Most biological and especially botanical illustrations are made from preserved material stored in museum collections.  Since the specimens are not living they are usually compromised in appearance-many are missing parts or suffer from the process of preservation.  Our herbarium specimens are pressed and dried, losing all dimension and many are not complete specimens.  Artists perform the function of reconstruction-making a whole specimen from incomplete or damaged specimens-often consulting many in the process. The artist makes many microscopic dissections and refines the drawing to make distinguishing characteristics prominent.  A camera can only focus on one depth and cannot provide the necessary reconstruction. The artist acts as the second “eyes” for the scientist sometimes spotting key differences in specimens. Good digital images may provide research material but not replace the artist.

Alice Tangerini
Staff Illustrator
Department of Botany
Smithsonian Institution

 

Question:
How much artistic leeway does an artist have in illustrating botanical species for scientific purposes? Are there certain conventions that MUST be followed in illustrating them? What makes a good botanical illustrator?

Karl
New York, NY
United States

Answer:
Artistic license is fairly restricted in botanical illustration but how much freedom in representing a plant depends on its ultimate use.  As a staff illustrator for the Botany Department I need to make drawings for floras (plants from specific geographic areas), monographs (a treatment of related plants) and illustrations of new species. The strictest representation of the plant is with new species.   If there is only one plant provided for drawing then the drawing may look very much the same as the specimen with detailed dissections added to show the structure of the flowers or fruit or even a magnified view of a leaf surface. The drawing must always agree with the scientific description written by the botanist. An artist may catch a discrepancy in the written description when researching the plant and should always inform the botanist.  Floras are much the same as field guides so the plants are usually known species and may not need as much detail.  The artist may be requested to make the plant more lifelike which may mean adding a three dimensional appearance.  Conventions that are usually followed for botanical illustration include: light source is from the upper left; stippling or parallel lines may be used for shading, cross hatching is only used sparingly (it tends to give a woody appearance); and dissections of flowers are usually longitudinally whereas fruits may also be in cross section.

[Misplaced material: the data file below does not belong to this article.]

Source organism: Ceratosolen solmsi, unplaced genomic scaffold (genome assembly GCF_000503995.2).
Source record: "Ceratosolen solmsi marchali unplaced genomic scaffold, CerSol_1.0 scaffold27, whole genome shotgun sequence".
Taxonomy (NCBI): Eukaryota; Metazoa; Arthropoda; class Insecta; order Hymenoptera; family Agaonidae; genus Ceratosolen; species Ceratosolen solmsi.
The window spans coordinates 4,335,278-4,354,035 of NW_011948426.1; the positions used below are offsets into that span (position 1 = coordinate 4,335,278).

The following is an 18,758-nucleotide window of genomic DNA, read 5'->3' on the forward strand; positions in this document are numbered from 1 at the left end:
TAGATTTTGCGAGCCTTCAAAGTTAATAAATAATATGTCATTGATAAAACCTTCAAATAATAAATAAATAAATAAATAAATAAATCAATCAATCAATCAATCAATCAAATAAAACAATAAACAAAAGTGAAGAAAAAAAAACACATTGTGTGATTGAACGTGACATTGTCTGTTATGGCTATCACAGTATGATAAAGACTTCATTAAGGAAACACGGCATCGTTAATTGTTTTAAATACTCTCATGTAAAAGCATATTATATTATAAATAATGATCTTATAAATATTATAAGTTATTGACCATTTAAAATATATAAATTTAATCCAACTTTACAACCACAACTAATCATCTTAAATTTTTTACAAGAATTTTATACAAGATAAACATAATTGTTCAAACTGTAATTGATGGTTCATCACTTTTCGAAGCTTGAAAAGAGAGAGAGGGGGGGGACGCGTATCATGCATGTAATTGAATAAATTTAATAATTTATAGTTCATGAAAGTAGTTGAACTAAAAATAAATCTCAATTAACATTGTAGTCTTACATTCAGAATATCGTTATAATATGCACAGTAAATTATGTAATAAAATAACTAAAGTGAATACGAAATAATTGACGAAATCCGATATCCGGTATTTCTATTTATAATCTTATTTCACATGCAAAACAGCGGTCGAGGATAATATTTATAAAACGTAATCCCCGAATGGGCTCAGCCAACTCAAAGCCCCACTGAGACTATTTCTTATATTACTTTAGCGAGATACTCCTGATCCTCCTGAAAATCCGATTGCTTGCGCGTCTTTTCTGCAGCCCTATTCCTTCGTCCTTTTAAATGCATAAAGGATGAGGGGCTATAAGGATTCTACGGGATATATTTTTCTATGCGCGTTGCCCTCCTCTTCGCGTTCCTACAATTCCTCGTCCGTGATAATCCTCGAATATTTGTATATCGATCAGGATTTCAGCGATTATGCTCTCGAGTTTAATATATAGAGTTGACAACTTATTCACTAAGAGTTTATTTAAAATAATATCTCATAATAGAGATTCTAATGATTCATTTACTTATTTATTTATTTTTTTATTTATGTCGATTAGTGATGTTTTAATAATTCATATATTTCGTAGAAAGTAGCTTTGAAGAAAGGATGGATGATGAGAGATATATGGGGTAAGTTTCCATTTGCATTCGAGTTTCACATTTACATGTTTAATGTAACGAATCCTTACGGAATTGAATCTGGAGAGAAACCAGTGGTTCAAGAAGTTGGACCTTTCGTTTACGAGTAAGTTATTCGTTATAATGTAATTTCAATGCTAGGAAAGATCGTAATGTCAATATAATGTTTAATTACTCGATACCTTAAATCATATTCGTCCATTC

A good botanical illustrator is an accurate, knowledgeable artist with a desire to show the attributes of a plant in a well executed technique.

Alice Tangerini
Staff Illustrator
Department of Botany
Smithsonian Institution

 

Question:
Hello. I would like to know why scientists don't just study botany using microscopes and other powerful technology. Wouldn't they see more that way? Does illustration introduce inaccuracies?

Judy Epstein
Chicago, IL
United States

Answer:
Inaccuracies may come from any scientist or artist who does not view the subject carefully.  Illustration is a means to show aspects that may not be represented by digital or scanning electronic photography.  Illustrators may make interpretations in the specimen to highlight the characters that make the subject unique-something that straight photography does not yet do.  Even photographers manipulate images to make the subject have a certain appearance.  The new technology makes it more possible to see the details but it takes an artist to present these in a format for the viewer to understand.

Alice Tangerini
Staff Illustrator
Department of Botany
Smithsonian Institution